WARREN - Council members have been given the opportunity to review inspection documents and talk to city officials about the Gibson Building's condition before today's second reading vote on whether to purchase it.
Councilman Jim Valesky, D-at large, last week voted against spending $2.5 million to purchase the East Market Street building in an emergency vote because he said council members should see a survey of the property, so they would know exactly what repairs and upgrades are needed. Valesky said the purchase should go through three readings to give the administration the opportunity to provide that information.
Council members have been given the opportunity to go to Safety-Service Director Enzo Cantalamessa's office to review the city's records about the building.
Phone calls Monday to Cantalamessa to review the documents were not returned.
Valesky said the information provided by the administration answered most of his questions.
"By having a survey of the building provided to council, it shows we have our bases covered," Valesky said. "There should be no surprises as far as the infrastructure of the building."
Councilman John Brown, D-3rd Ward, said he both toured the building and reviewed the city's documents.
"I'm impressed with the building," Brown said. "I climbed a ladder to the roof, walked through its basement and went through non-public areas. I've done my due diligence."
Brown questioned whether a new sprinkler system was needed for the building, but was told there was not.
"I knew what we were getting into before we authorized the city to sell bonds for up to $3 million for the purchase of a building," he said.
Councilman Eddie Colbert, D-7th Ward, says the roof is going to have to be replaced in the next few years.
"I was told that everything else is in sound condition," Colbert said. "The HVAC and electrical systems are in good condition."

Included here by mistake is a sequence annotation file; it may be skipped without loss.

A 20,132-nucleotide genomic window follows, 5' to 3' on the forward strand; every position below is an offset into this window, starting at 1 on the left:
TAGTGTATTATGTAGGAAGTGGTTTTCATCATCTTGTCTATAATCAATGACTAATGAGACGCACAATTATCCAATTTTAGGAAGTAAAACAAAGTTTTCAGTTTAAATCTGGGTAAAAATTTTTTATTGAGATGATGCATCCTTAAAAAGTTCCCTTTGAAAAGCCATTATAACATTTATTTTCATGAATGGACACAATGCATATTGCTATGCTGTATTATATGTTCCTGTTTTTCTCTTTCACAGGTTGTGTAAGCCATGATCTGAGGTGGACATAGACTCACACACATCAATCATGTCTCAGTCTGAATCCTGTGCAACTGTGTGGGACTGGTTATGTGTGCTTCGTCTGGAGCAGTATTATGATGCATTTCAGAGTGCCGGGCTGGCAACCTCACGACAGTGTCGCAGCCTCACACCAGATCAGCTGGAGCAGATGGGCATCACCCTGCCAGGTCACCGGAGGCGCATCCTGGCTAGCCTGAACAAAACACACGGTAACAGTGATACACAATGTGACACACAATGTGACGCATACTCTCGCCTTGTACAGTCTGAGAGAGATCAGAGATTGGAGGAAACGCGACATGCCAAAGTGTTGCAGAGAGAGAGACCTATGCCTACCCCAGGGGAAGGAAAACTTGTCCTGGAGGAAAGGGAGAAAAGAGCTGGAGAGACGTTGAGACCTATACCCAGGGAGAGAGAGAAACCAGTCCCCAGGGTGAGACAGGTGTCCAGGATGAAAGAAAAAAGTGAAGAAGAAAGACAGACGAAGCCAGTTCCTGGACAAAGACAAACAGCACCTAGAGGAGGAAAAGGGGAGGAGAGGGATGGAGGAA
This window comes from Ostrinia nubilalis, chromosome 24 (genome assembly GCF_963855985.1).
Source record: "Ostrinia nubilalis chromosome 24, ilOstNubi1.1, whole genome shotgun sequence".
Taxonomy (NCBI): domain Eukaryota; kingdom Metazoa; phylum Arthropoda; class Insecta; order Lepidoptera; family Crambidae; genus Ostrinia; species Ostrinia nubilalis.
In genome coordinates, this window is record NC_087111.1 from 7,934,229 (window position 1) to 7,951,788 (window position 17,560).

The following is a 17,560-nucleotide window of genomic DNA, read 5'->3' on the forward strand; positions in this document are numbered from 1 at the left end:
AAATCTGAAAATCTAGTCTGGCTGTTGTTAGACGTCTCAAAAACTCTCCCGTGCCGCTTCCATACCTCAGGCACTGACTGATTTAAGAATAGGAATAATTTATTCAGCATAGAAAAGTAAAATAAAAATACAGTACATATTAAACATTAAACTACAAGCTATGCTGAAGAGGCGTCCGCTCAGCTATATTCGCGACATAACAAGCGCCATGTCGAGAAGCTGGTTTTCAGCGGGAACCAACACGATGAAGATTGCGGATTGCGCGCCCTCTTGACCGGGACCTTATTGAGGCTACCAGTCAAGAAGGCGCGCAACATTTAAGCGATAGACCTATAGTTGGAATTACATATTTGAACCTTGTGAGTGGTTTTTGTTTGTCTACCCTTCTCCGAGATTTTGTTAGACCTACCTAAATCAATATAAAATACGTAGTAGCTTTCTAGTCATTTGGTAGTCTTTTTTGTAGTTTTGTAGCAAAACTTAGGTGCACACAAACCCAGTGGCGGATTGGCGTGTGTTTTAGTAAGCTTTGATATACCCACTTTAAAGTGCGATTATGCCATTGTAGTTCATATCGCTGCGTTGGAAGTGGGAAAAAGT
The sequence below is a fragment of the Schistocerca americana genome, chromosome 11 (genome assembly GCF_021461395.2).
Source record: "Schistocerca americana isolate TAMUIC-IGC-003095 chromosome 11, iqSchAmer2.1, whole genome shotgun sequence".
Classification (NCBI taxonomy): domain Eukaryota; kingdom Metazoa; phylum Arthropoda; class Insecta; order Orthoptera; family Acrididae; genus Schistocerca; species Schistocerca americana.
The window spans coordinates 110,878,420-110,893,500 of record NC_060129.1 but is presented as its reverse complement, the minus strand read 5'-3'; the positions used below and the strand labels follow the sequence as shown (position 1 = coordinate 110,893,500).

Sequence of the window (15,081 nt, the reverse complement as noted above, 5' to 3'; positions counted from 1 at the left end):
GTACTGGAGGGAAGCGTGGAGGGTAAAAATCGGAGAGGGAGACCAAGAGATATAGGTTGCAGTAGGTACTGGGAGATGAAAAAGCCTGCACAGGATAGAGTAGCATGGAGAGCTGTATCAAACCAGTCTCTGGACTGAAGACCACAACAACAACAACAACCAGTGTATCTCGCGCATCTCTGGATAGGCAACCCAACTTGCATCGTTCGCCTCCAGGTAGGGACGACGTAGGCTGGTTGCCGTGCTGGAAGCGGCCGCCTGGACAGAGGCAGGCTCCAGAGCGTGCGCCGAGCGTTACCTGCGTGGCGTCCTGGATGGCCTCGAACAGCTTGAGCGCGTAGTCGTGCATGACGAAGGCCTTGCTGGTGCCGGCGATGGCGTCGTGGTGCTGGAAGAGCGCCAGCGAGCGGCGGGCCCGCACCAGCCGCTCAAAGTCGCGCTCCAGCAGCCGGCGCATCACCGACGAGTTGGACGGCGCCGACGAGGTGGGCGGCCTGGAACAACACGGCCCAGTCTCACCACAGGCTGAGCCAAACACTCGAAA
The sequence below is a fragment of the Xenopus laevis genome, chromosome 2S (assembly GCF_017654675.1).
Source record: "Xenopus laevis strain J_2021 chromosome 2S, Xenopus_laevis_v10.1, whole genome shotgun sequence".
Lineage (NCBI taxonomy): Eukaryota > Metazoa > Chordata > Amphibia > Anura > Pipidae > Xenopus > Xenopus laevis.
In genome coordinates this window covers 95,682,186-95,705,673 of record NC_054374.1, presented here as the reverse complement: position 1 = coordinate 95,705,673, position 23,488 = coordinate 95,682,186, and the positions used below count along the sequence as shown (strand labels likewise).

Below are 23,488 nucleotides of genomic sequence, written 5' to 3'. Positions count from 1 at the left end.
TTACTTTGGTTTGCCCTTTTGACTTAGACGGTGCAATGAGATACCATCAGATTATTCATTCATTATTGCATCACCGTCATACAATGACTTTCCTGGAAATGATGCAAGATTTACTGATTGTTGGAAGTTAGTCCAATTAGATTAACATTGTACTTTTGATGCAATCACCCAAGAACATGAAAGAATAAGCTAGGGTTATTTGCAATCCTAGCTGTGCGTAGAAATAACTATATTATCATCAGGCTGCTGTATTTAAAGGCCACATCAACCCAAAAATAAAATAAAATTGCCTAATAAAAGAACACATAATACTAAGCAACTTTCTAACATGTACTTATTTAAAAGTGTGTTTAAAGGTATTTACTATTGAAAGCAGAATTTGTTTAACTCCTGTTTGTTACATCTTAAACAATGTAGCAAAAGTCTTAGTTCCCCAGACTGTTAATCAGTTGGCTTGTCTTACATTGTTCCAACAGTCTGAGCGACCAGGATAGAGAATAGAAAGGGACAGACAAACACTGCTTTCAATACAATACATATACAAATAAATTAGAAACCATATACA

Colbert says he is not satisfied with the purchase price, but can support it because the building has renters and has the potential of getting more in the future.
While she has not reviewed the documents provided by the administration this week, Councilwoman Helen Rucker, D-at large, said the information she needed was provided during various executive sessions before the bond was approved.
"One of the good things about purchasing this building is the repairs are not going to be paid by taxpayers, but by money that will be coming from the tenants in the building," Rucker said. "If we eventually purchase the building, I will ask council to pass legislation directing the rent to be used for the maintenance of the building and the bond retirement."
Councilman Alford Novak, D-2nd Ward, said he had most of the particulars about the building last year when the administration was looking at possible alternatives to the then-proposed "one-stop" building.
"The administration gave me whatever I asked for at that time," he said. "I did my own research by talking to people who are in the building and even talking to some people involved in building it."
Councilman Vincent Flask, D-5th Ward, had not reviewed the documents on Monday, but expects to examine them before tonight's meeting.
The council vote is scheduled to take place at 5 p.m.